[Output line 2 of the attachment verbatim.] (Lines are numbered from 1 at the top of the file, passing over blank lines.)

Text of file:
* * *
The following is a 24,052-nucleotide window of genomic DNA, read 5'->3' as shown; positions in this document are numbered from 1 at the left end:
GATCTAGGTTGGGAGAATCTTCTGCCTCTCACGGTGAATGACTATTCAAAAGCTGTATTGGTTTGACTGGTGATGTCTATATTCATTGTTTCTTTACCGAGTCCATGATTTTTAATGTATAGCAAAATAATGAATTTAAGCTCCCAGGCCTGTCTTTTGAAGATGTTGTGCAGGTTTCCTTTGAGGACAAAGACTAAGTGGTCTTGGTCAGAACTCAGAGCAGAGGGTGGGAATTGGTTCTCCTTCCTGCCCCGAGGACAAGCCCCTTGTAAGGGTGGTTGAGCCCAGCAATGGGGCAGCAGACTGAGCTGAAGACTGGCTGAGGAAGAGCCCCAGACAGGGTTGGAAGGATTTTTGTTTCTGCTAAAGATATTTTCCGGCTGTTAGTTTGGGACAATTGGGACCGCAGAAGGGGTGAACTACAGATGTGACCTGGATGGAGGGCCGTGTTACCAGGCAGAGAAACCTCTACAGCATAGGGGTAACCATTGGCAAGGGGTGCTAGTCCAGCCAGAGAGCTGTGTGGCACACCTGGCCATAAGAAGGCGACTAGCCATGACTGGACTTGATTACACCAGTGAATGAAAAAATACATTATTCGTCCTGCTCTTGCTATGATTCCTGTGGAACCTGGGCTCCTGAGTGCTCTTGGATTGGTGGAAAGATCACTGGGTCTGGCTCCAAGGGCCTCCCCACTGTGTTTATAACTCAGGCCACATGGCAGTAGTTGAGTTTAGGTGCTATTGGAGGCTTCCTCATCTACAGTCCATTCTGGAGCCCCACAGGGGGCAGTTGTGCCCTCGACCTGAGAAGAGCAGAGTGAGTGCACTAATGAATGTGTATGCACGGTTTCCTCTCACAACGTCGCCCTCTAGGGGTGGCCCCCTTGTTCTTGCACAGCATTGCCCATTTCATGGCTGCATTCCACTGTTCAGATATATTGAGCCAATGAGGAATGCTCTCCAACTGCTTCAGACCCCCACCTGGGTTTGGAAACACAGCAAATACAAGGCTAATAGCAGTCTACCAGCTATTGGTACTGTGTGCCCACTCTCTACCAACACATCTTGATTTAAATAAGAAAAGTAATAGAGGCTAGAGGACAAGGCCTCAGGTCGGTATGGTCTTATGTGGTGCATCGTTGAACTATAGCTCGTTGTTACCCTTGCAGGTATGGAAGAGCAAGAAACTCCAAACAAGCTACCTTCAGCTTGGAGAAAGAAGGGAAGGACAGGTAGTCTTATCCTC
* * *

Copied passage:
GATCTAGGTTGGGAGAATCTTCTGCCTCTCACGGTGAATGACTATTCAAAAGCTGTATTGGTTTGACTGGTGATGTCTATATTCATTGTTTCTTTACCGAGTCCATGATTTTTAATGTATAGCAAAATAATGAATTTAAGCTCCCAGGCCTGTCTTTTGAAGATGTTGTGCAGGTTTCCTTTGAGGACAAAGACTAAGTGGTCTTGGTCAGAACTCAGAGCAGAGGGTGGGAATTGGTTCTCCTTCCTGCCCCGAGGACAAGCCCCTTGTAAGGGTGGTTGAGCCCAGCAATGGGGCAGCAGACTGAGCTGAAGACTGGCTGAGGAAGAGCCCCAGACAGGGTTGGAAGGATTTTTGTTTCTGCTAAAGATATTTTCCGGCTGTTAGTTTGGGACAATTGGGACCGCAGAAGGGGTGAACTACAGATGTGACCTGGATGGAGGGCCGTGTTACCAGGCAGAGAAACCTCTACAGCATAGGGGTAACCATTGGCAAGGGGTGCTAGTCCAGCCAGAGAGCTGTGTGGCACACCTGGCCATAAGAAGGCGACTAGCCATGACTGGACTTGATTACACCAGTGAATGAAAAAATACATTATTCGTCCTGCTCTTGCTATGATTCCTGTGGAACCTGGGCTCCTGAGTGCTCTTGGATTGGTGGAAAGATCACTGGGTCTGGCTCCAAGGGCCTCCCCACTGTGTTTATAACTCAGGCCACATGGCAGTAGTTGAGTTTAGGTGCTATTGGAGGCTTCCTCATCTACAGTCCATTCTGGAGCCCCACAGGGGGCAGTTGTGCCCTCGACCTGAGAAGAGCAGAGTGAGTGCACTAATGAATGTGTATGCACGGTTTCCTCTCACAACGTCGCCCTCTAGGGGTGGCCCCCTTGTTCTTGCACAGCATTGCCCATTTCATGGCTGCATTCCACTGTTCAGATATATTGAGCCAATGAGGAATGCTCTCCAACTGCTTCAGACCCCCACCTGGGTTTGGAAACACAGCAAATACAAGGCTAATAGCAGTCTACCAGCTATTGGTACTGTGTGCCCACTCTCTACCAACACATCTTGATTTAAATAAGAAAAGTAATAGAGGCTAGAGGACAAGGCCTCAGGTCGGTATGGTCTTATGTGGTGCATCGTTGAACTATAGCTCGTTGTTACCCTTGCAGGTATGGAAGAGCAAGAAACTCCAAACAAGCTACCTTCAGCTTGGAGAAAGAAGGGAAGGACAGGTAGTCTTATCCTC